Remember that a little bit of compression (a couple of dB or so, but add to taste) goes a long way in this setup, helping to balance the kit a bit while moving it forward in the mix.

So if you want a simple setup that gets an authentic "classic 60's" drum sound with a minimum of hassle, the 2 mic method is the way it was done.


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Tuesday, June 5, 2012

Abbey Road To Ziggy Stardust Now Available

June 6th, 2012 is somewhat historic in that it's the 40th anniversary of the release of David Bowie's seminal The Rise and Fall of Ziggy Stardust and the Spiders From Mars, and the 50th anniversary of the first time that The Beatles stepped into Abbey Road Studios to record.

It's also the release date of legendary producer/engineer Ken Scott's memoir Abbey Road To Ziggy Stardust, co-written by yours truly.

What's the connection to The Beatles and Bowie? Ken was one of the 5 main Beatles engineers, starting as an assistant on A Hard Day's Night, then working his way up to a full engineer on Magical Mystery Tour and The White Album. As for Bowie, Ken co-produced Ziggy Stardust, as well as his Hunky Dory, Pinups and Alladin Sane albums.

But Abbey Road To Ziggy Stardust is about much more than that, as Ken discusses his time doing Beatle solo projects (Lennon's "Give Peace A Chance," Ringo's "It Don't Come Easy," and Harrison's All Things Must Pass), Elton John, Supertramp, The Rolling Stones, Pink Floyd, Devo, Kansas, The Tubes, Duran Duran, Jeff Beck, Mahavishnu Orchestra and many more.

If you're curious as to the gear that Ken, The Beatles or Bowie used, Ken's recording and mixing techniques, and the layout and hierarchy of the famous Abbey Road Studio, there's plenty of detail all laid out in convenient sidebars so it can be easily found. But if you're just a fan, there's plenty of juicy never-before-told stories and photos that read like a who's who of the 70's and 80's.

I can tell you that even though I helped write the book, I still find it fun and enjoyable to read after being through it dozens of times. It's the next best thing to being there yourself. I hope you'll enjoy it just as much.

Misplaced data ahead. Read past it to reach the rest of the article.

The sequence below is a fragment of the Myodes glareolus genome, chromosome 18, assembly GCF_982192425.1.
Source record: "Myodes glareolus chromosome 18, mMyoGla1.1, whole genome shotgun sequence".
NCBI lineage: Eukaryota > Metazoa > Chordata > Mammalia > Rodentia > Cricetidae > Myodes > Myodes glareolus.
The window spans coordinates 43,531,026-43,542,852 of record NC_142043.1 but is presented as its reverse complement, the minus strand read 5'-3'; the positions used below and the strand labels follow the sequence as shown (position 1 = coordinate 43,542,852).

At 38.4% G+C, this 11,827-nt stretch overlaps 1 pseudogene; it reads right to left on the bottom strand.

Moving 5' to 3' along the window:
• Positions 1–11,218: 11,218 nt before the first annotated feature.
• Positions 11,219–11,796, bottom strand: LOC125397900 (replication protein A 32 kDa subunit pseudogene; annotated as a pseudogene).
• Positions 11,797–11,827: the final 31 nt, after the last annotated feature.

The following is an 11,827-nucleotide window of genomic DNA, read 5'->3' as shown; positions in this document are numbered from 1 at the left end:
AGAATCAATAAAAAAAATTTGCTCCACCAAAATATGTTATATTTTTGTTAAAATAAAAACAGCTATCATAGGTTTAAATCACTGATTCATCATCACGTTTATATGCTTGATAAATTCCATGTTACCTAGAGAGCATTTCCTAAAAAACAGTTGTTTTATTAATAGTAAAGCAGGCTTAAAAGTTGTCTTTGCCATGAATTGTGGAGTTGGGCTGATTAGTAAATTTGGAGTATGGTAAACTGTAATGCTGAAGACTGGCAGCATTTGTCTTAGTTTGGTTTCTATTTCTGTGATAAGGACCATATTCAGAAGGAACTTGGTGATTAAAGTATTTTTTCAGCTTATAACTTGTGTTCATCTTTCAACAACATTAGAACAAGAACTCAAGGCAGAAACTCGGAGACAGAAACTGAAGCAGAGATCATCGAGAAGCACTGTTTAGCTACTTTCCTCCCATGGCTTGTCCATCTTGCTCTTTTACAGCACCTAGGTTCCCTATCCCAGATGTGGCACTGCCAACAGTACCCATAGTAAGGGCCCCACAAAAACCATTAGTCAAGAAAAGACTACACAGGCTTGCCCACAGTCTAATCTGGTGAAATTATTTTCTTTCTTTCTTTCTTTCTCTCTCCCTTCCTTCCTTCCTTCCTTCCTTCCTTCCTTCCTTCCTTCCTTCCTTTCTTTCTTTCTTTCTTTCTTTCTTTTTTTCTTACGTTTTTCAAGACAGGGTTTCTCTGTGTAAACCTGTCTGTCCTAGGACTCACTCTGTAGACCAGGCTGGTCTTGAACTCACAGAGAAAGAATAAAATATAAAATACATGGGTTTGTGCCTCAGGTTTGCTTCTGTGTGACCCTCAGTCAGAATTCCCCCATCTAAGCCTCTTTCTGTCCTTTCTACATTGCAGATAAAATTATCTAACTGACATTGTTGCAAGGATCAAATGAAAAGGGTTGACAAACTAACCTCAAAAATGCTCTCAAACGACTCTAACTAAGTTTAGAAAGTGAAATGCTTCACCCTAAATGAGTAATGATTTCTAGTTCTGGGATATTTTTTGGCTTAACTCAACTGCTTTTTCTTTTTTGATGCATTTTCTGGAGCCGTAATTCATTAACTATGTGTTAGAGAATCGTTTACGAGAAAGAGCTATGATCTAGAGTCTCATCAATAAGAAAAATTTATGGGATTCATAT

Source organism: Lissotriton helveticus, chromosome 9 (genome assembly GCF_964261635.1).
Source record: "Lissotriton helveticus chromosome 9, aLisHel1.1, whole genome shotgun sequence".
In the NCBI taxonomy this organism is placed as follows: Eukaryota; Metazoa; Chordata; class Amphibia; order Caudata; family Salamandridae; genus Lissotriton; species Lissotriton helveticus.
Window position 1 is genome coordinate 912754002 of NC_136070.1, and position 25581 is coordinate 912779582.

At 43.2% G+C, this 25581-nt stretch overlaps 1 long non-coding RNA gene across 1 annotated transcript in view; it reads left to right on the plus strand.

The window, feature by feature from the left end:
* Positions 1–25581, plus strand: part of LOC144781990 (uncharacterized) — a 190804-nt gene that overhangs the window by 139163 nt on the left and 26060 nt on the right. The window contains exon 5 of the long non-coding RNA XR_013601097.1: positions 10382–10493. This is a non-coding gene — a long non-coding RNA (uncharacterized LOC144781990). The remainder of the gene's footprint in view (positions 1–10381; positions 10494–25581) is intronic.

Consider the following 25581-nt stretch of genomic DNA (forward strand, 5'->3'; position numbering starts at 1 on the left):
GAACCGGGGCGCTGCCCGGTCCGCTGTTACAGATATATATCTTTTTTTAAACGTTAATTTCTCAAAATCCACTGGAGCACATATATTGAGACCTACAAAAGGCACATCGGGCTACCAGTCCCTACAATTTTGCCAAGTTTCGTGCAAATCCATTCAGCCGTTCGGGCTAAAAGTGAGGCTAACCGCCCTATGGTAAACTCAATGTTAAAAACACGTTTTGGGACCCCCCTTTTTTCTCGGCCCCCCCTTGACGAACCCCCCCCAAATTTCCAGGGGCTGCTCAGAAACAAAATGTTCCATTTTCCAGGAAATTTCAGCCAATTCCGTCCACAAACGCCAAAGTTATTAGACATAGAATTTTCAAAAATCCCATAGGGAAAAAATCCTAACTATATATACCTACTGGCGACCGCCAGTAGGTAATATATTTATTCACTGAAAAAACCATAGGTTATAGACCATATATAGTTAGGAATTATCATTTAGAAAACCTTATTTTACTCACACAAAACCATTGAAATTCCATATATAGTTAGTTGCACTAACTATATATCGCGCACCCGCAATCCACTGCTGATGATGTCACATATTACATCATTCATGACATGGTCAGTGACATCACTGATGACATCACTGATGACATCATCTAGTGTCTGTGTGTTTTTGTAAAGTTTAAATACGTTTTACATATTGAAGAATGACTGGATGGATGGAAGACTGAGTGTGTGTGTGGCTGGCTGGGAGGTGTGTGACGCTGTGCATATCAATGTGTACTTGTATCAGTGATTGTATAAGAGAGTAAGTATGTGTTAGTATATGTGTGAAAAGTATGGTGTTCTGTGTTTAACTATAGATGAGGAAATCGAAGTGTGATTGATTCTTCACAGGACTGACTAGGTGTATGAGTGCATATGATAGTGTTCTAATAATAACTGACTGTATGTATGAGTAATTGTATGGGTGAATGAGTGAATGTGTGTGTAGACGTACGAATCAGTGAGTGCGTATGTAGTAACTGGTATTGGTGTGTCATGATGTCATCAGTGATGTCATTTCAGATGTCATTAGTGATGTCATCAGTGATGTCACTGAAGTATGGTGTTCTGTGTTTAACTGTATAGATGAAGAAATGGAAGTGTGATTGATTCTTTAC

Abbey Road To Ziggy Stardust can now be found at any book store, music store, or online, and will soon be available for Kindle and iPad.

If you want to read more about the book and see a full overview of each chapter, go to

You should follow me on Twitter for daily news and updates on production and the music business.

Don't forget to check out my Music 3.0 blog for tips and tricks on navigating social media and the new music business.

Monday, June 4, 2012

Cream "Sunshine Of Your Love" Song Analysis

Sunshine of Your Love image from Bobby Owsinski's Big Picture production blog
Here's a classic song that's interesting because it's been such an influence on generations of guitar players. It's "Sunshine of Your Love" by Cream, a song from the band's second album, Disraeli Gears in 1967, and released as a single the following year. "Sunshine of Your Love" was the single that broke the band in the United States, eventually rising to #5, and was the first single to chart higher than in the UK. In 2004 Rolling Stone magazine named it the 65th greatest song of all time, while in 2009 VH1 called it the 44th best hard rock song of all time. Like with all song analysis, we'll look at the song form, the arrangement, the sound and the production.

And of course, Atlantic CEO Ahmet Ertegan hated both Jack Bruce (he didn't the bass player should be the lead singer of the band) and the song so it was almost left off the album. It was only included because they didn't have enough material in the end. Leave it to a record exec to want to nix what became their biggest hit!